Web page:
The Enemy of Iran’s Enemy
September 16, 2009
Alvaro Vargas Llosa
WASHINGTON—Being a buffoon can buy a lot of time in international politics—you can do naughty things for a long while before people begin to take them seriously. This is the case of Venezuela’s Hugo Chavez, whose relationship with Iran was the subject of a recent presentation by Robert Morgenthau, the legendary Manhattan district attorney.
Based on his office’s investigations, third-party collaboration and snippets of public information, Morgenthau concludes that Venezuela and Iran are “acting together in our backyard on the development of nuclear and missile technology.”
The news is not really new. For instance, a small group of private investigators came to my office a few months ago and showed me numerous documents and photographs that pointed to many of the things the Manhattan DA now confirms. They complained that they had visited authorities in the U.S. and other countries but had received very little support in their effort to put the spotlight on what Chavez is up to.
Regardless of how one thinks liberal democracies should respond to Iran’s development of nuclear weapons, Chavez’s involvement has unsavory implications for the Western Hemisphere. Should the Tehran-Caracas relationship evolve into a nuclear Venezuela, or a Venezuela acting as a nuclear base for Iran, Caracas’ ability to destabilize neighboring countries that are resisting Chavez’s attempts to subvert them would be exponentially augmented. Not an edifying prospect for those of us who would rather see Chavez and the line of populist tyrants from which he descends relegated to horror museums.
The new relationship between Iran and Venezuela started in 2006. If we brush aside the rhetorical declarations of mutual love, we are left with three hard facts, all of which emanate from the military, political and economic accords signed by Caracas and Tehran.
First, Iran has set up financial institutions—such as the Banco Internacional de Desarrollo—in Venezuela ostensibly for development purposes. But since Iran is in no position to lavish on other countries the development it has failed to bring to its own people, investigators believe the real intention is to bypass sanctions that bar Tehran from using the banking institutions of the United States for payments related to its nuclear program. Second, in the past three years a series of factories owned by Iran have been established in remote locations inside Venezuela, including an area containing up to 50,000 tons of uranium. Third, last December, Turkey intercepted an Iranian ship bound for Venezuela with equipment capable of producing explosives; it was hidden in 22 containers labeled “tractor parts.”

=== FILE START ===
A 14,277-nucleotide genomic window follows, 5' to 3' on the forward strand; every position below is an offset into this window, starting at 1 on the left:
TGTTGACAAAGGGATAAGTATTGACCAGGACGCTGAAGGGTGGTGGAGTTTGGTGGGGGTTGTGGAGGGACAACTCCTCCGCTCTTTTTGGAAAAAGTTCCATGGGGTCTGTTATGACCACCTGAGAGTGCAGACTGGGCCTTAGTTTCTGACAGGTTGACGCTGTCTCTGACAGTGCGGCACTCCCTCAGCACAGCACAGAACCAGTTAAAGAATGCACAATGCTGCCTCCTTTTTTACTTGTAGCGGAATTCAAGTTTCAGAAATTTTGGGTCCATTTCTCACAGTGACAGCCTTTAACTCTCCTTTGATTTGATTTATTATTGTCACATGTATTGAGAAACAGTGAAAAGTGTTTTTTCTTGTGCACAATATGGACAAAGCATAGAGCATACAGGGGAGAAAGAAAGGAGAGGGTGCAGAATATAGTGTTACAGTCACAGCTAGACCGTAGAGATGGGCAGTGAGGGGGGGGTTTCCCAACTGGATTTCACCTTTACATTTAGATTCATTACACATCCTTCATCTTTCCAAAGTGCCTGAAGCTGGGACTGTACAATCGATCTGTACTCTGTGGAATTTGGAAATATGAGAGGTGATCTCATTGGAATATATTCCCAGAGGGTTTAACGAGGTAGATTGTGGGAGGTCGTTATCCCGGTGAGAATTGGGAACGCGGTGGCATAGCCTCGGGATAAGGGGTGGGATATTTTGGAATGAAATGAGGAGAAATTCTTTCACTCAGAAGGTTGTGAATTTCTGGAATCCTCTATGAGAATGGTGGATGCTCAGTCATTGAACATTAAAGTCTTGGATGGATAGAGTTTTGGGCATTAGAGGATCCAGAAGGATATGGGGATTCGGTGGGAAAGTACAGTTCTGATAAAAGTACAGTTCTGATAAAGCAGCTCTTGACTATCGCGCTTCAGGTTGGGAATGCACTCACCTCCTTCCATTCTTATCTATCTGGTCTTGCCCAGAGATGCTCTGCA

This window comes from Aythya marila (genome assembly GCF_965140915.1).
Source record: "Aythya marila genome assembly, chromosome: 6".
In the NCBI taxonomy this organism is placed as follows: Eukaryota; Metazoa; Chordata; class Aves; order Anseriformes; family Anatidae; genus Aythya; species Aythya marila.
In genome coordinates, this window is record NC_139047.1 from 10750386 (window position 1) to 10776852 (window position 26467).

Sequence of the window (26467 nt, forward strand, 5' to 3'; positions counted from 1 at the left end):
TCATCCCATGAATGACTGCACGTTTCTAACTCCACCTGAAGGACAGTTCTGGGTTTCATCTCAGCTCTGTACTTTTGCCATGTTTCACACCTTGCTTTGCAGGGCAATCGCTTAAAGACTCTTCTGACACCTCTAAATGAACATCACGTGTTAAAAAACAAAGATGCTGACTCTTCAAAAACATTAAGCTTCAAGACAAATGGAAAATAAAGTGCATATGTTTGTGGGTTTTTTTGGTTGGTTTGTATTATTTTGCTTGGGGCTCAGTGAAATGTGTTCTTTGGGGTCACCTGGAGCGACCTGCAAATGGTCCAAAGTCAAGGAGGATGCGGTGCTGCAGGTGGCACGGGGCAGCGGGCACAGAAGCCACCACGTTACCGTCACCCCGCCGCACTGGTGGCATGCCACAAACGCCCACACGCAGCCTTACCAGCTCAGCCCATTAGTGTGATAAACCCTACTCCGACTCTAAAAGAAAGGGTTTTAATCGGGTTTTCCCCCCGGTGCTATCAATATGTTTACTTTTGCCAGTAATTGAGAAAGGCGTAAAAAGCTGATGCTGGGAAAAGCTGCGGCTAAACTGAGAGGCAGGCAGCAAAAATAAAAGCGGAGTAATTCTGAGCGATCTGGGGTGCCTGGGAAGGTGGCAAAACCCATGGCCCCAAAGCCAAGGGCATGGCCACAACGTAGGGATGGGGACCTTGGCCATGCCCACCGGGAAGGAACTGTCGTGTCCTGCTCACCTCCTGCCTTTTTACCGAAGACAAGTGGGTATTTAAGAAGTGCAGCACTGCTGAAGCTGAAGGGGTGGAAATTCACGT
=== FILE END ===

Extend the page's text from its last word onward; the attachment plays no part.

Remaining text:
These are not the only substantial elements in the relationship between Venezuela and the Middle East at large. Another one is Ghazi Nasr al Din, a Venezuelan of Lebanese origin barred by the U.S. Treasury from transacting any business in the United States because of his terrorist connections. Morgenthau believes he is working under a different name at the Venezuelan embassy in Lebanon.
Bypassing international sanctions in order to continue making payments to its suppliers has long been an Iranian obsession. Since most wire transfers made in dollars are cleared by U.S. banks acting as intermediaries—regardless of their origin and final destination—Iran needs at least indirect access to banks in New York. While Iran’s development bank in Caracas is on the U.S. blacklist because it is a subsidiary of a larger Iranian institution, Venezuela’s banks can transact business in the U.S. legally. Iran can therefore use any Venezuelan financial institution with which its Caracas-based bank has a relationship to make transfers that will sail through the U.S. banking system. All this happens under the nose of U.S. authorities who think their sanctions are effective. Meanwhile, these authorities spend time pressuring other nations to do away with bank secrecy in order to catch U.S. tax evaders.
Not since 1962 has Latin America been drawn directly by an outside power into the nuclear chess game. The Argentine and Brazilian nuclear programs developed in the 1970s and 1980s (Mexico’s never went past the preliminary phase) were entirely homegrown affairs, unrelated to the interests of outside powers. Venezuela, whose anti-imperialist government has announced a nuclear program of its own, is busy bringing Latin America back to the good old days of subservience to anti-imperialist foreign powers.
Alvaro Vargas Llosais Senior Fellow of The Center on Global Prosperity at The Independent Institute. He is a native of Peru and received his B.S.C. in international history from the London School of Economics. His weekly column is syndicated worldwide by the Washington Post Writers Group, and his Independent Institute books include Lessons From the Poor: Triumph of the Entrepreneurial Spirit, The Che Guevara Myth and the Future of Liberty, and Liberty for Latin America.
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